According to the American president, both Moscow and Washington can cooperate in fields of mutual interest, like nuclear arms and climate change.
The United States seeks no escalation with Russia and believes both countries can cooperate where their interests converge, US President Joe Biden said in an address to Congress.
“With regard to Russia, I made very clear to President Putin that while we don’t seek escalation, their actions have consequences,” according to the transcript provided in advance by the White House.
He took credit for responding “in a direct and proportionate way” to Russia’s alleged interference in US elections and cyberattacks. Russia denies all allegations.
“But we can also cooperate when it’s in our mutual interests. As we did when we extended the New START Treaty on nuclear arms – and as we’re working to do on the climate crisis,” Biden is poised to say.
Tensions intensified between Washington and Moscow following a US intelligence report that alleged Russian intelligence was behind last year’s SolarWinds hack on US information technology systems and accused Moscow of interfering in the 2020 US election. In April, the Biden administration slapped sanctions on 32 Russian entities and individuals over these allegations and other hostile acts against US interests. Moscow has denied the accusations as lacking any evidence.
The Russian Foreign Ministry announced retaliatory measures, among which were the proportionate expulsion of US diplomatic mission staff, termination of activities in the country of US funds and NGOs controlled by the State Department and other US government agencies, and a ban for eight current and former US officials from entering Russia indefinitely, as well as an offer to Ambassador John Sullivan to travel to Washington for consultations. Sullivan left for Washington on April 22.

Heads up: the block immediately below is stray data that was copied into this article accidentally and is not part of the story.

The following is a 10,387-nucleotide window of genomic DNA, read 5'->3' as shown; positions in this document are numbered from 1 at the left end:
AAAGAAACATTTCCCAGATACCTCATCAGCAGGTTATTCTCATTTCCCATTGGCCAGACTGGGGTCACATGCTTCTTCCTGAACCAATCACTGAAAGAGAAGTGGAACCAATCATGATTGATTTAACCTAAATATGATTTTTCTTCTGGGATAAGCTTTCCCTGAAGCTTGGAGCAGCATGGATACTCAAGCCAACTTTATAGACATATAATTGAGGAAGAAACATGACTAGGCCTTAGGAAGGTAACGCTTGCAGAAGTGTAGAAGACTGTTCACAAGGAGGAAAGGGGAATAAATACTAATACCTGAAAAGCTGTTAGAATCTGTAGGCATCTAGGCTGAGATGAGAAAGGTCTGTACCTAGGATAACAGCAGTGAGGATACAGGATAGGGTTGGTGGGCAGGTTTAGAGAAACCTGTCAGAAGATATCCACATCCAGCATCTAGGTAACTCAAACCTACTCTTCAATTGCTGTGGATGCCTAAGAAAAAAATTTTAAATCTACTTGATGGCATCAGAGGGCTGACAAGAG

Meanwhile, tensions have also been high over Ukraine crisis, as the West has accused Russia of a “military build-up” on the Ukranian border. Russia has maintained that all troops movements are aimed at ensuring national security in response to NATO’s own build-up near Russia’s borders. Moscow has also repeatedly said it was not party to the conflict in eastern Ukraine, and stressed that Crimea’s residents decided to rejoin Russia through a democratic process in compliance with international law.
Russian Foreign Minister Sergey Lavrov said in an interview with Sputnik that the Russian government will soon present a list of unfriendly countries, the criteria are clear. Commenting on the recent White House statements that anti-Russia sanctions are not designed to escalate bilateral tensions but to impose costs on Moscow for what Washington feels “are unacceptable actions by the Russian government”, Lavrov warned that bilateral relations could return to a cold war-like state if the United States rejects dialogue.
He also characterized these claims as “schizophrenic notes”.
The latest round of escalation also comes after Biden’s interview with ABC News, in which he claimed Russian President Vladimir Putin would “pay a price” for alleged interference in the US election and called his Russian counterpart a “killer.”
Putin commented on Biden’s words, wishing him good health and reminding him that evaluating other people is like looking in a mirror, and invited Biden to continue the discussion online.